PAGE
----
Ideally, we want to make sure our newborns sleep a total of 15-20 hours on average within 24 hours. Due to the frequency of feeds, we often do not see long stretches of sleep but we see multiple naps per day which vary in length. Naps can range from 6-8 per day for a total of 6-8 hours on average. The remaining bouts occur at night, usually 8-9 hours of sleep through broken segments to allow for night feeds.
A newborn has a low tolerance for staying awake for extended periods. As mentioned above the first two weeks, a baby will likely be very sleepy. The time your baby can stay awake may only reach 30-45 minutes during those first few weeks of life. Instead of trying to keep your newborn awake for a full hour, let them rest after their feed. It is normal for some newborns to wake up, feed, have their diaper changed, and be ready to fall asleep moments later.
On average, we see wake windows of 45-60 minutes in length. This starts from when your baby wakes up until the time they are ready to fall asleep again. However, in the first 2-4 weeks of life, the first few wake windows of the day may not reach the 60-minute mark. If your newborn shows sleep cues on the lower end of wake windows, trust that your baby is ready to fall asleep.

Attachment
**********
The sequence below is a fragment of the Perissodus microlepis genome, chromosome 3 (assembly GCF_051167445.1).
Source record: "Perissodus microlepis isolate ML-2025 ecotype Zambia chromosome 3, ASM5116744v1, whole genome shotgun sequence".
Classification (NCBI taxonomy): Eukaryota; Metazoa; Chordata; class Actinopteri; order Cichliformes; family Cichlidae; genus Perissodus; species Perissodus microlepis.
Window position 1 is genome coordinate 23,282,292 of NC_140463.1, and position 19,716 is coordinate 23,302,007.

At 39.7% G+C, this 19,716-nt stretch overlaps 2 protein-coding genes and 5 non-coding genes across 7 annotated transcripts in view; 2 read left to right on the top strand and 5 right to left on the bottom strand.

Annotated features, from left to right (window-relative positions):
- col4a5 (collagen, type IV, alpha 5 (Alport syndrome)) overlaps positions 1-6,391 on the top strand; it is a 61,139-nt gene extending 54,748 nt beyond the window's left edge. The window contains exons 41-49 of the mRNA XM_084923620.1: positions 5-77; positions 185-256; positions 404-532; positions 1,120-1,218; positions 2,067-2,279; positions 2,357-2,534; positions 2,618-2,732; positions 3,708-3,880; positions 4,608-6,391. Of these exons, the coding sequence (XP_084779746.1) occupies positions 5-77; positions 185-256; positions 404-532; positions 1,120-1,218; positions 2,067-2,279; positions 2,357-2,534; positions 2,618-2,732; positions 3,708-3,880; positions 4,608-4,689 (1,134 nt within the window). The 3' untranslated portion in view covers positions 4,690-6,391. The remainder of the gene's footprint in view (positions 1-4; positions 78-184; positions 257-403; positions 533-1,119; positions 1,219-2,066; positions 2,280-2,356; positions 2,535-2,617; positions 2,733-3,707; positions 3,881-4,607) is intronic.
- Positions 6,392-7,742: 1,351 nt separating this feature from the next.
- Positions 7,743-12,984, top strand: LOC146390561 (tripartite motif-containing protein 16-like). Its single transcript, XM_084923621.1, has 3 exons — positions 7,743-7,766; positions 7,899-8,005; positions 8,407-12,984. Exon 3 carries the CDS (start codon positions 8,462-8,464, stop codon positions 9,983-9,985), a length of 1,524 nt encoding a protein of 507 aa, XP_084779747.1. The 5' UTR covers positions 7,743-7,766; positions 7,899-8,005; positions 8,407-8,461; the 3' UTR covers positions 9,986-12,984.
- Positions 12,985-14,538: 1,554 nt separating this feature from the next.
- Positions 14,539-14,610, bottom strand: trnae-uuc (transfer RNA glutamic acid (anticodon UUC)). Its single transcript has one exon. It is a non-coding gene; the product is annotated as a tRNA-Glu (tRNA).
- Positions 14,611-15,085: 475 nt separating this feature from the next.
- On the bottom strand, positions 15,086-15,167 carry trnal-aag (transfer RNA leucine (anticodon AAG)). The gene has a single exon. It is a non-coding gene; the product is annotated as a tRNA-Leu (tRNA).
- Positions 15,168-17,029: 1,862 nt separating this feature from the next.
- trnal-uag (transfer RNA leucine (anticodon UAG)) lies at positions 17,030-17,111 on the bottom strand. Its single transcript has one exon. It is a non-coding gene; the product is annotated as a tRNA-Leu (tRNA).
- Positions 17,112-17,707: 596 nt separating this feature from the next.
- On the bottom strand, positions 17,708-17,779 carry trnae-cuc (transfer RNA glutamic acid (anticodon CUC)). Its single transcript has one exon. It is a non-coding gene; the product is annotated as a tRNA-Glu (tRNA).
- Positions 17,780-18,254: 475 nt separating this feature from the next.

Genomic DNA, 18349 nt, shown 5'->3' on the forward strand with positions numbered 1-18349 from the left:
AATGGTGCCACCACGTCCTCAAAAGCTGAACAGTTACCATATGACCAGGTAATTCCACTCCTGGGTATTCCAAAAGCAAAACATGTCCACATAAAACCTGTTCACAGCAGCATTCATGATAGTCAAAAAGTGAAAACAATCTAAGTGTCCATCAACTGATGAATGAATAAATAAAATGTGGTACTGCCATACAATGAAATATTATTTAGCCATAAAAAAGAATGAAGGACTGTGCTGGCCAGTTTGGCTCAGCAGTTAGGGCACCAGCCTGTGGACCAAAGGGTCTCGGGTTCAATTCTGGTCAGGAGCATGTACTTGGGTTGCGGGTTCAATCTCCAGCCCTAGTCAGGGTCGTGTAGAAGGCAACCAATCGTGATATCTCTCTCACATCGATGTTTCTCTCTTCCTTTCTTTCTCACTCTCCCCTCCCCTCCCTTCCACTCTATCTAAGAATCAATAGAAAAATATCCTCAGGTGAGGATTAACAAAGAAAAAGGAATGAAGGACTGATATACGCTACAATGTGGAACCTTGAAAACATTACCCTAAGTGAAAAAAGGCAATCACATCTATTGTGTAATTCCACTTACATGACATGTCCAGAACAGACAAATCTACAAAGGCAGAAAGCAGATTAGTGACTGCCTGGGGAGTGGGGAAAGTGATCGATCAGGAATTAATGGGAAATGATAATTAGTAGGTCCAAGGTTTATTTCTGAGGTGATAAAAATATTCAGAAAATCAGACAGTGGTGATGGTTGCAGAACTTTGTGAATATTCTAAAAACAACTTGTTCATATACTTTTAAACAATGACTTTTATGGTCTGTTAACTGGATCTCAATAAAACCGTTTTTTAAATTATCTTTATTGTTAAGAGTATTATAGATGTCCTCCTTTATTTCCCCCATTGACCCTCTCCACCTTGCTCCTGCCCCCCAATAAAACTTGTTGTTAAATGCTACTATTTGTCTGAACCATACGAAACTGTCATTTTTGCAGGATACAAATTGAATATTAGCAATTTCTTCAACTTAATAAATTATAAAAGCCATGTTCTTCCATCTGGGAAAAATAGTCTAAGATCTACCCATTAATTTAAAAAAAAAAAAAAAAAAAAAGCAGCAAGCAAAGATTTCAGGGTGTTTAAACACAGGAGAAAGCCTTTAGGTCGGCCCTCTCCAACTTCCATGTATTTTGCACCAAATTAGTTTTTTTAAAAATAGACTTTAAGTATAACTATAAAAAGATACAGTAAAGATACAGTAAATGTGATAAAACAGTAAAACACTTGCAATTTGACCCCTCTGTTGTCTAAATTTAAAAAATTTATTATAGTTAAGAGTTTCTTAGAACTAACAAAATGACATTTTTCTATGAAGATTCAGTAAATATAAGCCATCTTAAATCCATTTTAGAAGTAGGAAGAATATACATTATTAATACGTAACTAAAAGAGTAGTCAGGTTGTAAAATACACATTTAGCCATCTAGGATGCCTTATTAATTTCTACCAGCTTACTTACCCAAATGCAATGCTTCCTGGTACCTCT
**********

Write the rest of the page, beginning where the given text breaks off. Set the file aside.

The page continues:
With every passing week or two, you will notice your newborn is becoming more alert and able to tolerate longer wake windows. If your newborn tolerates wake time of 30-45 minutes the first few weeks of life, you will notice they now require an extra 5-10 minutes of staying awake.
It is always best to slowly stretch wake windows during the newborn stage vs. skyrocketing their wake window an extra 15-30 minutes. Overextending wake windows may leave us with an over-tried newborn. This can be very difficult to deal with, cue screaming baby.
I would not be able to discuss newborn sleep schedule ideas without mentioning one of the most important newborn topics, feeds. Due to how tiny a newborn’s stomach is, we see frequent feedings; required for proper growth and development. For breastfeeding families, we want to see feeds occurring every 2-3 hours during the day. Formula feeding or combo feeding, the frequency is often every 2.5-3.5 hours.
Our newborn babies should not go for 4 hours feed to feed during the day. If you and your baby accidentally sleep longer during the day, it will impact the frequency of nighttime wakings. Due to the fact, newborns need to eat so many calories in 24 hours. If their daytime feeds are spread out, newborns will wake more frequently at night to make up for their calorie needs.